Judge extends subpoena after Banque du Liban governor skips hearing

Lebanese Central Bank Gov. Riad Salameh. (Reuters/File)
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Updated 15 February 2022

Judge extends subpoena after Banque du Liban governor skips hearing

  • Aoun has sought to interrogate Salameh as a witness in several cases alleging financial impropriety

BEIRUT: Judge Ghada Aoun, the state prosecutor of Mount Lebanon, indefinitely extended on Tuesday a subpoena issued earlier this month for Banque du Liban Gov. Riad Salameh after he failed to appear at a hearing.

Aoun has sought to interrogate Salameh as a witness in several cases alleging financial impropriety.

The subpoena is related to a criminal lawsuit filed against Salameh by a group called “The People Want to Reform the System” who accuse the governor of “illegal enrichment,” “money laundering,” and “wasting public funds.”

Lebanese State Security personnel sent to the central bank’s headquarters in Ras Beirut and to Salameh’s house in Rabieh were denied entry by members of the Internal Security Forces.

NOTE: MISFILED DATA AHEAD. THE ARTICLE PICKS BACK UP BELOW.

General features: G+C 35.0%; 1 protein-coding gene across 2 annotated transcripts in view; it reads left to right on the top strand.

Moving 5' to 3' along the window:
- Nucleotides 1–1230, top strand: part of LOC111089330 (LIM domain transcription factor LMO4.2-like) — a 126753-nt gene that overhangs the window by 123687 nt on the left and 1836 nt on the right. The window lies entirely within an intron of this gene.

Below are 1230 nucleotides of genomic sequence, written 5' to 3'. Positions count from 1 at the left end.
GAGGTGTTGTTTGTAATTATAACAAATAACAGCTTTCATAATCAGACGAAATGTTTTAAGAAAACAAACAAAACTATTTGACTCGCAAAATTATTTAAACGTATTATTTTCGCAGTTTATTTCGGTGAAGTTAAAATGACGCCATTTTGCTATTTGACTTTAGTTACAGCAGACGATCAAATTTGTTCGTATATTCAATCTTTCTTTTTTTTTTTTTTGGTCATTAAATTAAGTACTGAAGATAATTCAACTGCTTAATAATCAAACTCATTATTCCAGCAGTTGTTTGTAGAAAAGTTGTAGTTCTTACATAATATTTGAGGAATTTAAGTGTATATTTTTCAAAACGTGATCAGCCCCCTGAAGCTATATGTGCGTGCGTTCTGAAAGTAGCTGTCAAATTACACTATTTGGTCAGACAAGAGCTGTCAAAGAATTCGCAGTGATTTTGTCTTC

It was the fourth hearing set by Aoun, who is affiliated to the Free Patriotic Movement, to question Salameh, who did not attend under the pretext that he had previously submitted a request to have Aoun removed from the case.

Salameh’s nearly three decades at the helm of the central bank have come under increased scrutiny since the country’s financial meltdown in 2019.

He is being investigated in Lebanon and several European country’s, including Switzerland, for alleged money laundering and embezzlement of hundreds of millions of dollars at the BDL — allegations he has repeatedly denied.

In a TV statement, Aoun said she “will keep prosecuting BDL Gov. Riad Salameh until he is brought to justice.”